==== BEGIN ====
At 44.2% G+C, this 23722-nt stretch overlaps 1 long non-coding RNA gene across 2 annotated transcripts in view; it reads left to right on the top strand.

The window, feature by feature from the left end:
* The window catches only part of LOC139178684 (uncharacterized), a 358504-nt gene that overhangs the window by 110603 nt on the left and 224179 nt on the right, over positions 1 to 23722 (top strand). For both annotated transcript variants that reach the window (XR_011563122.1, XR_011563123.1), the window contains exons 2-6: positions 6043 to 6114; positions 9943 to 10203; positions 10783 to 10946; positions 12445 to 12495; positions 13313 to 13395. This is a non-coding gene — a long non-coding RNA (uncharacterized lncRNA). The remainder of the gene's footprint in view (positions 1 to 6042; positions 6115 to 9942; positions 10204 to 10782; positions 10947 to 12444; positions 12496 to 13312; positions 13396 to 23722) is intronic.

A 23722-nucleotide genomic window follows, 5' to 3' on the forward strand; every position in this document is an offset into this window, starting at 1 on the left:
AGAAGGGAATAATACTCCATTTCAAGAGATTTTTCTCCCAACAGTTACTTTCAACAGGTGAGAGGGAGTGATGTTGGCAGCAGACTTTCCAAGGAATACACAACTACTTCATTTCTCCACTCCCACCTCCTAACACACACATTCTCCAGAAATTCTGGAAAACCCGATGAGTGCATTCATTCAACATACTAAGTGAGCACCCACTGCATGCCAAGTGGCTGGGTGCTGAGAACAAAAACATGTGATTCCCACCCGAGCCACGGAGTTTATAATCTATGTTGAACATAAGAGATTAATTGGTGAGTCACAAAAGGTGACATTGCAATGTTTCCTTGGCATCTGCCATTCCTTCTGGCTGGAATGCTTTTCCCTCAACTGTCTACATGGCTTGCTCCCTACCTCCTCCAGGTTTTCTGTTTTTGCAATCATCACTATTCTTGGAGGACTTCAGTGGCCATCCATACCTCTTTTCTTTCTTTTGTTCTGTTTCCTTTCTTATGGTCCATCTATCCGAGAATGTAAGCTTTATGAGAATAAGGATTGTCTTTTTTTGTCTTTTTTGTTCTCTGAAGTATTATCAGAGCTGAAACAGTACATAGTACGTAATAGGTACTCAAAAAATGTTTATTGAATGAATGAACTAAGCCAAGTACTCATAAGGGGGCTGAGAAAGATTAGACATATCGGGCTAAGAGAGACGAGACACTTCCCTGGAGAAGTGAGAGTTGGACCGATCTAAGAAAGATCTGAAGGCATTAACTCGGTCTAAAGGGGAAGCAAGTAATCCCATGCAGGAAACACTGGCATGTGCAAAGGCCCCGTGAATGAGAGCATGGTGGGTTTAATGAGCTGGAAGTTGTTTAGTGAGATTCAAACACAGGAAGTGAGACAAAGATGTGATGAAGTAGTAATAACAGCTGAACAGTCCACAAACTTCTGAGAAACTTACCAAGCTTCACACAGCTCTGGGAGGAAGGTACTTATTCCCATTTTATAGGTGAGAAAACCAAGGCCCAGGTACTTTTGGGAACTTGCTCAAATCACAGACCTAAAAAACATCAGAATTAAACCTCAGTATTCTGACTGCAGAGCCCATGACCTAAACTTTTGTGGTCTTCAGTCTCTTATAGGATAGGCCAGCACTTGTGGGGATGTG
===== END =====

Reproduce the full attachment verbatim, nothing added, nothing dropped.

At 44.2% G+C, this 23722-nt stretch overlaps 1 long non-coding RNA gene across 2 annotated transcripts in view; it reads left to right on the top strand.

The window, feature by feature from the left end:
* The window catches only part of LOC139178684 (uncharacterized), a 358504-nt gene that overhangs the window by 110603 nt on the left and 224179 nt on the right, over positions 1 to 23722 (top strand). For both annotated transcript variants that reach the window (XR_011563122.1, XR_011563123.1), the window contains exons 2-6: positions 6043 to 6114; positions 9943 to 10203; positions 10783 to 10946; positions 12445 to 12495; positions 13313 to 13395. This is a non-coding gene — a long non-coding RNA (uncharacterized lncRNA). The remainder of the gene's footprint in view (positions 1 to 6042; positions 6115 to 9942; positions 10204 to 10782; positions 10947 to 12444; positions 12496 to 13312; positions 13396 to 23722) is intronic.

A 23722-nucleotide genomic window follows, 5' to 3' on the forward strand; every position in this document is an offset into this window, starting at 1 on the left:
AGAAGGGAATAATACTCCATTTCAAGAGATTTTTCTCCCAACAGTTACTTTCAACAGGTGAGAGGGAGTGATGTTGGCAGCAGACTTTCCAAGGAATACACAACTACTTCATTTCTCCACTCCCACCTCCTAACACACACATTCTCCAGAAATTCTGGAAAACCCGATGAGTGCATTCATTCAACATACTAAGTGAGCACCCACTGCATGCCAAGTGGCTGGGTGCTGAGAACAAAAACATGTGATTCCCACCCGAGCCACGGAGTTTATAATCTATGTTGAACATAAGAGATTAATTGGTGAGTCACAAAAGGTGACATTGCAATGTTTCCTTGGCATCTGCCATTCCTTCTGGCTGGAATGCTTTTCCCTCAACTGTCTACATGGCTTGCTCCCTACCTCCTCCAGGTTTTCTGTTTTTGCAATCATCACTATTCTTGGAGGACTTCAGTGGCCATCCATACCTCTTTTCTTTCTTTTGTTCTGTTTCCTTTCTTATGGTCCATCTATCCGAGAATGTAAGCTTTATGAGAATAAGGATTGTCTTTTTTTGTCTTTTTTGTTCTCTGAAGTATTATCAGAGCTGAAACAGTACATAGTACGTAATAGGTACTCAAAAAATGTTTATTGAATGAATGAACTAAGCCAAGTACTCATAAGGGGGCTGAGAAAGATTAGACATATCGGGCTAAGAGAGACGAGACACTTCCCTGGAGAAGTGAGAGTTGGACCGATCTAAGAAAGATCTGAAGGCATTAACTCGGTCTAAAGGGGAAGCAAGTAATCCCATGCAGGAAACACTGGCATGTGCAAAGGCCCCGTGAATGAGAGCATGGTGGGTTTAATGAGCTGGAAGTTGTTTAGTGAGATTCAAACACAGGAAGTGAGACAAAGATGTGATGAAGTAGTAATAACAGCTGAACAGTCCACAAACTTCTGAGAAACTTACCAAGCTTCACACAGCTCTGGGAGGAAGGTACTTATTCCCATTTTATAGGTGAGAAAACCAAGGCCCAGGTACTTTTGGGAACTTGCTCAAATCACAGACCTAAAAAACATCAGAATTAAACCTCAGTATTCTGACTGCAGAGCCCATGACCTAAACTTTTGTGGTCTTCAGTCTCTTATAGGATAGGCCAGCACTTGTGGGGATGTG